Surfing the nuclear blast wave – with science!

I saw a documentary the other day about Project Orion – which to me underscored just how much times have changed since the 1960s.

Owing to a severe attack of geekiness, I already knew quite a bit about the idea, but this added interviews with project scientists such as Freeman Dyson. What was it? On the surface, Project Orion looked like the maddest of the mad atomic projects to emerge from an atom-mad 1950s. It envisaged sending 10,000 ton ‘space cruisers’ to Mars and Saturn (the calculations were actually done) – this when the Soviets had just launched Sputnik 1 and the best US rockets had yet to orbit anything.

Project Orion. Public domain, via Wikipedia.
Project Orion. Public domain, via Wikipedia.

What’s more, it wasn’t science-fiction. It was do-able with 1950s technology. How? By surfing the blast waves of atomic bombs, that’s how.

See what I mean about ‘mad’?

Lots of nukes. Up to 1000 of them with yield of between 5 and 15 kilotons for an orbital mission alone, lobbed out the back and detonated against a ‘pusher plate’ that would intercept some of the energy and protect the crew from the radiation.

Incredibly, scale tests using conventional explosives showed that the principle was feasible.  Work began under the auspices of the General Atomic division of General Dynamics in the late 1950s. By the early 1960s the project team was under USAF control. They had to tackle such problems as finding ways of storing vast numbers of miniature nukes in magazine-type systems that could then throw them out the back at a rate of up to four a second – all the while dynamically correcting for loss of thrust by selecting a bigger bomb on the fly, if the prior one failed to properly detonate. To develop machinery for that they apparently looked for technical inspiration from the Coca Cola corporation, whose bottling plants were designed to manipulate and select product at a colossal rate.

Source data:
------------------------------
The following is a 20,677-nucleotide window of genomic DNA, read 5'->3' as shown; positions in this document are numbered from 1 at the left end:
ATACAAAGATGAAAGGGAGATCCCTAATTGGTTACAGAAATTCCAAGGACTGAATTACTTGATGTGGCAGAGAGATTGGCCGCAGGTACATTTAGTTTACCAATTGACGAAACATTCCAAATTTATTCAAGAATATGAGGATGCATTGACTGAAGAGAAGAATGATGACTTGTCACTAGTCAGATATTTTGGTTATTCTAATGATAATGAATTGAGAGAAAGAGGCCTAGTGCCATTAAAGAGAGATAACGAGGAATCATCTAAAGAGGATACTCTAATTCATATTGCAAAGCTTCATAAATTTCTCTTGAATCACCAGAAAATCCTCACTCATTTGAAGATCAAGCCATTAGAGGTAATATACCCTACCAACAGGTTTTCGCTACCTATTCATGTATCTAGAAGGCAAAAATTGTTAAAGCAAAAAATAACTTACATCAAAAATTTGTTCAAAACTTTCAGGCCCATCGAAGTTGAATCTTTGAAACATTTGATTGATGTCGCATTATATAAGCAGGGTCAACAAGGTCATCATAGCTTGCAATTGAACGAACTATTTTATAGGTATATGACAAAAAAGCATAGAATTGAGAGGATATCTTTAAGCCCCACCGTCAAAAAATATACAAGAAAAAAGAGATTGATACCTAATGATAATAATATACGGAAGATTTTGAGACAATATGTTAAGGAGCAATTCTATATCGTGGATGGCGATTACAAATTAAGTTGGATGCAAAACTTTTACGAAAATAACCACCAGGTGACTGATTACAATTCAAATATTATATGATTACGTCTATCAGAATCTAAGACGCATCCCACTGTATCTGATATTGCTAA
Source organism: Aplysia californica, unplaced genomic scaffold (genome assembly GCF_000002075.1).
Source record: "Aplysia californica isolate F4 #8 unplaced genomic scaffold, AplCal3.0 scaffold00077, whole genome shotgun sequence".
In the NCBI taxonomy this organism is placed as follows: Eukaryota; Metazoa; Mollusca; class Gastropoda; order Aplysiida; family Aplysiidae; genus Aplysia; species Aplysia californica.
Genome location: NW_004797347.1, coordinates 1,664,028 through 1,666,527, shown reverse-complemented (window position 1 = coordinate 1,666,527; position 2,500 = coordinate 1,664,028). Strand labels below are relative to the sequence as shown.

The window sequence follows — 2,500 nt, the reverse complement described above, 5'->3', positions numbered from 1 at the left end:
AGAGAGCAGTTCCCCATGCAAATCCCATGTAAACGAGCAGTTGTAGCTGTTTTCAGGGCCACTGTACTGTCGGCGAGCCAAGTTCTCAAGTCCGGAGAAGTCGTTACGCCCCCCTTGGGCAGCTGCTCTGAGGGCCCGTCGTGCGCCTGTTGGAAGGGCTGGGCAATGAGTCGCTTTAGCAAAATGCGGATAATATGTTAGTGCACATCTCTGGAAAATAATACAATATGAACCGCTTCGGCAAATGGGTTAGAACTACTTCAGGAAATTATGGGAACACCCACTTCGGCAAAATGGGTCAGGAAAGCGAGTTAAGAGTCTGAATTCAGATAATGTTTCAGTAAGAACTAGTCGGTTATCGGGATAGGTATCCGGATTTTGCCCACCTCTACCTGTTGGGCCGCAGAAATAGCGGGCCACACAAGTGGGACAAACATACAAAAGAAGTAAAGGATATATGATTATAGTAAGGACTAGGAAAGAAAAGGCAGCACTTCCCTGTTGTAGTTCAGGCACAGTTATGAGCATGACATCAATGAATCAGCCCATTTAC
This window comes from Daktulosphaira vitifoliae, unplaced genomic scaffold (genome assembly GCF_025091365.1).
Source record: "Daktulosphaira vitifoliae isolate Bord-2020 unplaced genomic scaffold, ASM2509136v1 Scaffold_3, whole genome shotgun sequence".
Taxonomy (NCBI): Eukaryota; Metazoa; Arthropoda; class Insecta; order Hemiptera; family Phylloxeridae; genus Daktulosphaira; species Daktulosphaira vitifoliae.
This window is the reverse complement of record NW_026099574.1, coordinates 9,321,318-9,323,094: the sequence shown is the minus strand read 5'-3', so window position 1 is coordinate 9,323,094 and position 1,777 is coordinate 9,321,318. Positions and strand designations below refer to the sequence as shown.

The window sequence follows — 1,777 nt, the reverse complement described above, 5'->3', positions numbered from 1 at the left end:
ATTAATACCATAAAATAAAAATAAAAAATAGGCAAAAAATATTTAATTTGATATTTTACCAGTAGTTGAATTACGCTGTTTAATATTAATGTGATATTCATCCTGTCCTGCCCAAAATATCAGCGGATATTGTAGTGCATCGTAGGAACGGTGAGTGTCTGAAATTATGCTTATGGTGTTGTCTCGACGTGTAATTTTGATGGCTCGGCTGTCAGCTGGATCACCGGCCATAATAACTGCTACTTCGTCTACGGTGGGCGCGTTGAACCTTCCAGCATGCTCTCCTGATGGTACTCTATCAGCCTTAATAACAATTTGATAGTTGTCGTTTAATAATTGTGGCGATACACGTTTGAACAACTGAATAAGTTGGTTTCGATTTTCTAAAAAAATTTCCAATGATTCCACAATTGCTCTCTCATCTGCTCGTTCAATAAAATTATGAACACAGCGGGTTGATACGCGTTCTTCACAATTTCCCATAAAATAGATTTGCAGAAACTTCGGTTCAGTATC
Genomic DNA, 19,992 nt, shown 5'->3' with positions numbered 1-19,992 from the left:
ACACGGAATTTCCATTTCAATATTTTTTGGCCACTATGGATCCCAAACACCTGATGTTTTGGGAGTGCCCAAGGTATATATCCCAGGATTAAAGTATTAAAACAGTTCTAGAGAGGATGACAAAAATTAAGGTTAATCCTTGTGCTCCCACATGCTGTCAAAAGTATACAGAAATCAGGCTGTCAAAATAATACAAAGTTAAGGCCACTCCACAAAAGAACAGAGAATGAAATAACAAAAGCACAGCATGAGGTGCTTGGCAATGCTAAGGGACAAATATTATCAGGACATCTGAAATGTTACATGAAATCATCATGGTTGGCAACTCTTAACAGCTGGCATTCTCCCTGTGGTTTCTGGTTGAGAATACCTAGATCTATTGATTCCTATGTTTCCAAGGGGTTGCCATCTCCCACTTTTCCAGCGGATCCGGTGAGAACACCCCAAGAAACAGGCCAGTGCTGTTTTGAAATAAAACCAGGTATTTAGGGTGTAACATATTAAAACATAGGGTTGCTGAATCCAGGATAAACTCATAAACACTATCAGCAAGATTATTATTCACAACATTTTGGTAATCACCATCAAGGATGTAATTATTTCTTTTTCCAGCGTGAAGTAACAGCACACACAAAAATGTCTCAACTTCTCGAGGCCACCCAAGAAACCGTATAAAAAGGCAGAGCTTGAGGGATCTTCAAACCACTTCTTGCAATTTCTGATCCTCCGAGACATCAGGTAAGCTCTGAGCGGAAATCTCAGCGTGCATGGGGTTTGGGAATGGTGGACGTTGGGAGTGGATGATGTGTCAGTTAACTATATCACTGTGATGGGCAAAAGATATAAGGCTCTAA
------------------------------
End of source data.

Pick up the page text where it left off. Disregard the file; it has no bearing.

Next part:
Paradoxically, the spaceship design itself was remarkably simple. One of the biggest problems confronting spaceship designers – then and now – is that chemical and even nuclear-thermal propulsion has severe energy limits. Mass is an issue and the onus is on to keep structural weight down. That, in part, is why rockets and spacecraft are so fiendishly expensive.

Not so Project Orion. The spaceship could be built using structural steel – like a submarine, and submarine makers such as General Dynamics’ Electric Boat Division were envisaged as the potential builders of the first Orion rockets. There was no need for exotic materials or bespoke super-lightweight fittings. Early planning envisaged living space for 50 people for up to four years. Even an ordinary commercial barber’s chair was going to be fitted, just because they could.

The declassified papers are at:
The declassified papers are at: